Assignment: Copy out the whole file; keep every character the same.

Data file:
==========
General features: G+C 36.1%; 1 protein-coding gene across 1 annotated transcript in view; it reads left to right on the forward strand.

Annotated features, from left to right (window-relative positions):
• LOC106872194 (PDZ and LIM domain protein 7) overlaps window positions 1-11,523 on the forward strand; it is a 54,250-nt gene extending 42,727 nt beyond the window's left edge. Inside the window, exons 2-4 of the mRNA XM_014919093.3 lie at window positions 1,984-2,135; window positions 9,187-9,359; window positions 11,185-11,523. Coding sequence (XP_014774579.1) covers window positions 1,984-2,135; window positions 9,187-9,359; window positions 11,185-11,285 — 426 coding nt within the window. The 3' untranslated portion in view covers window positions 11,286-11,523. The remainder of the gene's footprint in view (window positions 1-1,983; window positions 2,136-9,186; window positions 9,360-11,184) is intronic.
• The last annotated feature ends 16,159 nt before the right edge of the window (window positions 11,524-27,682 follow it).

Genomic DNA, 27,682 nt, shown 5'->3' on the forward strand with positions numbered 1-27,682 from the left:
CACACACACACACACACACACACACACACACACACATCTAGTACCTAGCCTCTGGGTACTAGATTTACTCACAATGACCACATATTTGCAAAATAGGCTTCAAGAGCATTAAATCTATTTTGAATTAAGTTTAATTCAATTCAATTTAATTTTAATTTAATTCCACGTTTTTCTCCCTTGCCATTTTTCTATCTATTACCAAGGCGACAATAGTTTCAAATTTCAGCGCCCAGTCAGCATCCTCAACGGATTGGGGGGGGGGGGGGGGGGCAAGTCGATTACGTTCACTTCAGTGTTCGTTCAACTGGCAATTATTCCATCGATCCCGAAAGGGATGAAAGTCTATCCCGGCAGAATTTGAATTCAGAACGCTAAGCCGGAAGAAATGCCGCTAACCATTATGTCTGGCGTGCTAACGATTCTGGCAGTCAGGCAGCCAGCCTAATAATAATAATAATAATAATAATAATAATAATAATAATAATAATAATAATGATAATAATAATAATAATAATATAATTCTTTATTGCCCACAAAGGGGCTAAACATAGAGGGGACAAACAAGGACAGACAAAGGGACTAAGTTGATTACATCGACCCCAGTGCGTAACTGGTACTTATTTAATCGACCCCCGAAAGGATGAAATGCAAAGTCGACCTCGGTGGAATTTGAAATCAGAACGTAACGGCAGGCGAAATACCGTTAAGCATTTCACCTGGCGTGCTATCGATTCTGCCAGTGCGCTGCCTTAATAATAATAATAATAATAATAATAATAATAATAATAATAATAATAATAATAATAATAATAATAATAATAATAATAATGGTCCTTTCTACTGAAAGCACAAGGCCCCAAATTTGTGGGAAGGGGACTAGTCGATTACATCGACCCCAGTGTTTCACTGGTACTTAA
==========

General features: G+C 36.1%; 1 protein-coding gene across 1 annotated transcript in view; it reads left to right on the forward strand.

Annotated features, from left to right (window-relative positions):
• LOC106872194 (PDZ and LIM domain protein 7) overlaps window positions 1-11,523 on the forward strand; it is a 54,250-nt gene extending 42,727 nt beyond the window's left edge. Inside the window, exons 2-4 of the mRNA XM_014919093.3 lie at window positions 1,984-2,135; window positions 9,187-9,359; window positions 11,185-11,523. Coding sequence (XP_014774579.1) covers window positions 1,984-2,135; window positions 9,187-9,359; window positions 11,185-11,285 — 426 coding nt within the window. The 3' untranslated portion in view covers window positions 11,286-11,523. The remainder of the gene's footprint in view (window positions 1-1,983; window positions 2,136-9,186; window positions 9,360-11,184) is intronic.
• The last annotated feature ends 16,159 nt before the right edge of the window (window positions 11,524-27,682 follow it).

Genomic DNA, 27,682 nt, shown 5'->3' on the forward strand with positions numbered 1-27,682 from the left:
CACACACACACACACACACACACACACACACACACATCTAGTACCTAGCCTCTGGGTACTAGATTTACTCACAATGACCACATATTTGCAAAATAGGCTTCAAGAGCATTAAATCTATTTTGAATTAAGTTTAATTCAATTCAATTTAATTTTAATTTAATTCCACGTTTTTCTCCCTTGCCATTTTTCTATCTATTACCAAGGCGACAATAGTTTCAAATTTCAGCGCCCAGTCAGCATCCTCAACGGATTGGGGGGGGGGGGGGGGGGCAAGTCGATTACGTTCACTTCAGTGTTCGTTCAACTGGCAATTATTCCATCGATCCCGAAAGGGATGAAAGTCTATCCCGGCAGAATTTGAATTCAGAACGCTAAGCCGGAAGAAATGCCGCTAACCATTATGTCTGGCGTGCTAACGATTCTGGCAGTCAGGCAGCCAGCCTAATAATAATAATAATAATAATAATAATAATAATAATAATAATAATAATAATGATAATAATAATAATAATAATATAATTCTTTATTGCCCACAAAGGGGCTAAACATAGAGGGGACAAACAAGGACAGACAAAGGGACTAAGTTGATTACATCGACCCCAGTGCGTAACTGGTACTTATTTAATCGACCCCCGAAAGGATGAAATGCAAAGTCGACCTCGGTGGAATTTGAAATCAGAACGTAACGGCAGGCGAAATACCGTTAAGCATTTCACCTGGCGTGCTATCGATTCTGCCAGTGCGCTGCCTTAATAATAATAATAATAATAATAATAATAATAATAATAATAATAATAATAATAATAATAATAATAATAATAATAATAATGGTCCTTTCTACTGAAAGCACAAGGCCCCAAATTTGTGGGAAGGGGACTAGTCGATTACATCGACCCCAGTGTTTCACTGGTACTTAA